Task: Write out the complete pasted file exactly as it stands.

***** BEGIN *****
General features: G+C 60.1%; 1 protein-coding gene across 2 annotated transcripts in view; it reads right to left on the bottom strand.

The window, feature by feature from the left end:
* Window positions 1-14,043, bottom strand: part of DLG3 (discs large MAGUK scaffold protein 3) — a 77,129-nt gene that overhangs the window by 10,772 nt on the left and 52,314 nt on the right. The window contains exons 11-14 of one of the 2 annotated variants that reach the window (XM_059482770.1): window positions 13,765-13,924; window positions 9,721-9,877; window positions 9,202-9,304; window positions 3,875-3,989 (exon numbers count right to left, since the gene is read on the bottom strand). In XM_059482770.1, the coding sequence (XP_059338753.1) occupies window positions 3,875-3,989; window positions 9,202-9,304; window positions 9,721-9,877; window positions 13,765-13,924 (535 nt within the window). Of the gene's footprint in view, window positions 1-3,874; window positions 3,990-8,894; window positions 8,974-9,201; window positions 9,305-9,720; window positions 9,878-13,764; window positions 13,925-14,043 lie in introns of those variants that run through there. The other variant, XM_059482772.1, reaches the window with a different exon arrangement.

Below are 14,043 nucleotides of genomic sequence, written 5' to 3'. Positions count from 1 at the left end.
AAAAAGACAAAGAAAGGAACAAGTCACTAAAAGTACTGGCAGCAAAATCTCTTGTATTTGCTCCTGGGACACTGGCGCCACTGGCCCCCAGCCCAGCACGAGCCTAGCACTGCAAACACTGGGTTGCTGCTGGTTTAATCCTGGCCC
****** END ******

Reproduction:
General features: G+C 60.1%; 1 protein-coding gene across 2 annotated transcripts in view; it reads right to left on the bottom strand.

The window, feature by feature from the left end:
* Window positions 1-14,043, bottom strand: part of DLG3 (discs large MAGUK scaffold protein 3) — a 77,129-nt gene that overhangs the window by 10,772 nt on the left and 52,314 nt on the right. The window contains exons 11-14 of one of the 2 annotated variants that reach the window (XM_059482770.1): window positions 13,765-13,924; window positions 9,721-9,877; window positions 9,202-9,304; window positions 3,875-3,989 (exon numbers count right to left, since the gene is read on the bottom strand). In XM_059482770.1, the coding sequence (XP_059338753.1) occupies window positions 3,875-3,989; window positions 9,202-9,304; window positions 9,721-9,877; window positions 13,765-13,924 (535 nt within the window). Of the gene's footprint in view, window positions 1-3,874; window positions 3,990-8,894; window positions 8,974-9,201; window positions 9,305-9,720; window positions 9,878-13,764; window positions 13,925-14,043 lie in introns of those variants that run through there. The other variant, XM_059482772.1, reaches the window with a different exon arrangement.

Below are 14,043 nucleotides of genomic sequence, written 5' to 3'. Positions count from 1 at the left end.
AAAAAGACAAAGAAAGGAACAAGTCACTAAAAGTACTGGCAGCAAAATCTCTTGTATTTGCTCCTGGGACACTGGCGCCACTGGCCCCCAGCCCAGCACGAGCCTAGCACTGCAAACACTGGGTTGCTGCTGGTTTAATCCTGGCCC